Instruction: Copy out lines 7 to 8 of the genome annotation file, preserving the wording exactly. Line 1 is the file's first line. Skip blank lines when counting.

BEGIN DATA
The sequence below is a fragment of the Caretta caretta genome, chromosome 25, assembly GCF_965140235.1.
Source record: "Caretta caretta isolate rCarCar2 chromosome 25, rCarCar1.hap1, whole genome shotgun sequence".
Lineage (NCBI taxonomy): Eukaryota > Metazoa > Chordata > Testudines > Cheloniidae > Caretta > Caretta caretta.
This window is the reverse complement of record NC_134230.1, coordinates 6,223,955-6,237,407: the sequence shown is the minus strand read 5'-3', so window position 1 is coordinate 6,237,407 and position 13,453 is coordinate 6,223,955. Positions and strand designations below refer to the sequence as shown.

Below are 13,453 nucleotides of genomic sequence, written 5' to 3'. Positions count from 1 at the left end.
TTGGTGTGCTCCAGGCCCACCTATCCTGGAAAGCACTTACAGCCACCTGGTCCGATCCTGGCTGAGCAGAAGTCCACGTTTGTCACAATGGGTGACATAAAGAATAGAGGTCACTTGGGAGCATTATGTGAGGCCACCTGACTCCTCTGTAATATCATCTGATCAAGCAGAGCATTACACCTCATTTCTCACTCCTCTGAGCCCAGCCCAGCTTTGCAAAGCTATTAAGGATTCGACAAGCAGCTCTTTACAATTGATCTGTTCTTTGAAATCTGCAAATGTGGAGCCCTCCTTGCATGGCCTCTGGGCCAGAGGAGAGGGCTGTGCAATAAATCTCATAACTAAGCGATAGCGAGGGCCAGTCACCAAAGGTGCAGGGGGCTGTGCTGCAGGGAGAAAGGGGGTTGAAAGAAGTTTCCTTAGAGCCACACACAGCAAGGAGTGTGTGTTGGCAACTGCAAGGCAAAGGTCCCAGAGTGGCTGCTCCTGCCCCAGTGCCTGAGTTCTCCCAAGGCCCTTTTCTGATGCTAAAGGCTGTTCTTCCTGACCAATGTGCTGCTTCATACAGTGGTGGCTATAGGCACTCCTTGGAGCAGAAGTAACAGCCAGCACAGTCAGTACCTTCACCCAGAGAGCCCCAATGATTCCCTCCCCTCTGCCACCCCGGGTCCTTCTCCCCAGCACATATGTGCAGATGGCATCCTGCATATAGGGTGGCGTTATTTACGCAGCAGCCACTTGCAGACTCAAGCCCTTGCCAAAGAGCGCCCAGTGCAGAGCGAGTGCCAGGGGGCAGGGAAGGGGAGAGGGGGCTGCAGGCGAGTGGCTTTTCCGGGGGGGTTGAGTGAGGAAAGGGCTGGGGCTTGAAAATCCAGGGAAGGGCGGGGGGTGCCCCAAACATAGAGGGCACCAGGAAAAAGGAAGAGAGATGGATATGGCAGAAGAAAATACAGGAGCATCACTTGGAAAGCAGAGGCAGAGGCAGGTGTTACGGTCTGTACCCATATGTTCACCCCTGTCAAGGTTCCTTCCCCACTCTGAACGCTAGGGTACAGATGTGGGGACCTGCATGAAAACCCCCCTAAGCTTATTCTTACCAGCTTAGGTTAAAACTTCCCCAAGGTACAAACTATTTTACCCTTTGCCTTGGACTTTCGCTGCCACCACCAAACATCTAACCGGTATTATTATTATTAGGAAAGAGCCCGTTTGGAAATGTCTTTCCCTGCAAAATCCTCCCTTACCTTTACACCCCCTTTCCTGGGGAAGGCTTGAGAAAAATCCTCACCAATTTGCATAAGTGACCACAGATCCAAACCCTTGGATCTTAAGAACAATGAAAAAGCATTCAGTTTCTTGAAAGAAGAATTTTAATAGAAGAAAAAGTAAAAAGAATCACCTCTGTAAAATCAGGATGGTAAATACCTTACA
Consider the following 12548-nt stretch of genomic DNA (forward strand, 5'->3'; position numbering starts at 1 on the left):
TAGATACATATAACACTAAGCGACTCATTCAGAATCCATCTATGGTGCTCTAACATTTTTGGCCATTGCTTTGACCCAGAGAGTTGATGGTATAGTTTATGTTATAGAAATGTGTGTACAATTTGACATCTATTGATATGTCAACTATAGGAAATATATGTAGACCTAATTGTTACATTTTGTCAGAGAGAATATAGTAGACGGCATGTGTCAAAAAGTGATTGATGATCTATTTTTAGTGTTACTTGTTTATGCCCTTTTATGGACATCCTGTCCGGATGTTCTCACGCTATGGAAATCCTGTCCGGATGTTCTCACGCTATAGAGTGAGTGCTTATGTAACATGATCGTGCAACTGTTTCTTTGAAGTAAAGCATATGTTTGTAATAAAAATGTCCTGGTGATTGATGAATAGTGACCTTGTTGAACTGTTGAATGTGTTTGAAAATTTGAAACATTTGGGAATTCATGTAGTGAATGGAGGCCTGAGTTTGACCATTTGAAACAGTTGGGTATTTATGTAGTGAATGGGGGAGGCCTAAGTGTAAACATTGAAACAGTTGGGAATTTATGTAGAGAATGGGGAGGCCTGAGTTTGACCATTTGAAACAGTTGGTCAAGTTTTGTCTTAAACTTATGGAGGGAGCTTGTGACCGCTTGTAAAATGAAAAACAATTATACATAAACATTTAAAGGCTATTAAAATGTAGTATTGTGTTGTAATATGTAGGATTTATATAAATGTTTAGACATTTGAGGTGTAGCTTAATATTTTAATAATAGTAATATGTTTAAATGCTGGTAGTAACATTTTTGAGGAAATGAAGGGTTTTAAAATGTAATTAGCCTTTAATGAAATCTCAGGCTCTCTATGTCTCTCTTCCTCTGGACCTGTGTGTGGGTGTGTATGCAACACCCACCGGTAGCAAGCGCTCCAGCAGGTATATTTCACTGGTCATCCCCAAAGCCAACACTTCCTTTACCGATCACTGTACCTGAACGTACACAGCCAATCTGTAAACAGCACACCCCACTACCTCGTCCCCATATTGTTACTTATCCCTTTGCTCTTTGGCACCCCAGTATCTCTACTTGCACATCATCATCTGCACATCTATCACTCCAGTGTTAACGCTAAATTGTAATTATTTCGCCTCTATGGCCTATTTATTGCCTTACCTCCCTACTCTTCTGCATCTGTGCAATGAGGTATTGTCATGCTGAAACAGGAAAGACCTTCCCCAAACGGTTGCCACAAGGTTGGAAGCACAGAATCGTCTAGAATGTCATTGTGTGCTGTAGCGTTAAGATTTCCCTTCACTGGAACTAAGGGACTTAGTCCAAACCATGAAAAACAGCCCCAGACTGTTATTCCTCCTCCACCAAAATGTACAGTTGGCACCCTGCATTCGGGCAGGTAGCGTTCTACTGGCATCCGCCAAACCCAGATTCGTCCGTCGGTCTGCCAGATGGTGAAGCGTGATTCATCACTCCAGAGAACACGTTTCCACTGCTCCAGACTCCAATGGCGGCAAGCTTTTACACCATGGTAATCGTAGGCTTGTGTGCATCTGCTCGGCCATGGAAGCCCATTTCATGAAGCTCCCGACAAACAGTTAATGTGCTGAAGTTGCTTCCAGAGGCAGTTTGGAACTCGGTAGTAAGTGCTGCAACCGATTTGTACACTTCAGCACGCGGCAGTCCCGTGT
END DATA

Consider the following 12548-nt stretch of genomic DNA (forward strand, 5'->3'; position numbering starts at 1 on the left):
TAGATACATATAACACTAAGCGACTCATTCAGAATCCATCTATGGTGCTCTAACATTTTTGGCCATTGCTTTGACCCAGAGAGTTGATGGTATAGTTTATGTTATAGAAATGTGTGTACAATTTGACATCTATTGATATGTCAACTATAGGAAATATATGTAGACCTAATTGTTACATTTTGTCAGAGAGAATATAGTAGACGGCATGTGTCAAAAAGTGATTGATGATCTATTTTTAGTGTTACTTGTTTATGCCCTTTTATGGACATCCTGTCCGGATGTTCTCACGCTATGGAAATCCTGTCCGGATGTTCTCACGCTATAGAGTGAGTGCTTATGTAACATGATCGTGCAACTGTTTCTTTGAAGTAAAGCATATGTTTGTAATAAAAATGTCCTGGTGATTGATGAATAGTGACCTTGTTGAACTGTTGAATGTGTTTGAAAATTTGAAACATTTGGGAATTCATGTAGTGAATGGAGGCCTGAGTTTGACCATTTGAAACAGTTGGGTATTTATGTAGTGAATGGGGGAGGCCTAAGTGTAAACATTGAAACAGTTGGGAATTTATGTAGAGAATGGGGAGGCCTGAGTTTGACCATTTGAAACAGTTGGTCAAGTTTTGTCTTAAACTTATGGAGGGAGCTTGTGACCGCTTGTAAAATGAAAAACAATTATACATAAACATTTAAAGGCTATTAAAATGTAGTATTGTGTTGTAATATGTAGGATTTATATAAATGTTTAGACATTTGAGGTGTAGCTTAATATTTTAATAATAGTAATATGTTTAAATGCTGGTAGTAACATTTTTGAGGAAATGAAGGGTTTTAAAATGTAATTAGCCTTTAATGAAATCTCAGGCTCTCTATGTCTCTCTTCCTCTGGACCTGTGTGTGGGTGTGTATGCAACACCCACCGGTAGCAAGCGCTCCAGCAGGTATATTTCACTGGTCATCCCCAAAGCCAACACTTCCTTTACCGATCACTGTACCTGAACGTACACAGCCAATCTGTAAACAGCACACCCCACTACCTCGTCCCCATATTGTTACTTATCCCTTTGCTCTTTGGCACCCCAGTATCTCTACTTGCACATCATCATCTGCACATCTATCACTCCAGTGTTAACGCTAAATTGTAATTATTTCGCCTCTATGGCCTATTTATTGCCTTACCTCCCTACTCTTCTGCATCTGTGCAATGAGGTATTGTCATGCTGAAACAGGAAAGACCTTCCCCAAACGGTTGCCACAAGGTTGGAAGCACAGAATCGTCTAGAATGTCATTGTGTGCTGTAGCGTTAAGATTTCCCTTCACTGGAACTAAGGGACTTAGTCCAAACCATGAAAAACAGCCCCAGACTGTTATTCCTCCTCCACCAAAATGTACAGTTGGCACCCTGCATTCGGGCAGGTAGCGTTCTACTGGCATCCGCCAAACCCAGATTCGTCCGTCGGTCTGCCAGATGGTGAAGCGTGATTCATCACTCCAGAGAACACGTTTCCACTGCTCCAGACTCCAATGGCGGCAAGCTTTTACACCATGGTAATCGTAGGCTTGTGTGCATCTGCTCGGCCATGGAAGCCCATTTCATGAAGCTCCCGACAAACAGTTAATGTGCTGAAGTTGCTTCCAGAGGCAGTTTGGAACTCGGTAGTAAGTGCTGCAACCGATTTGTACACTTCAGCACGCGGCAGTCCCGTGT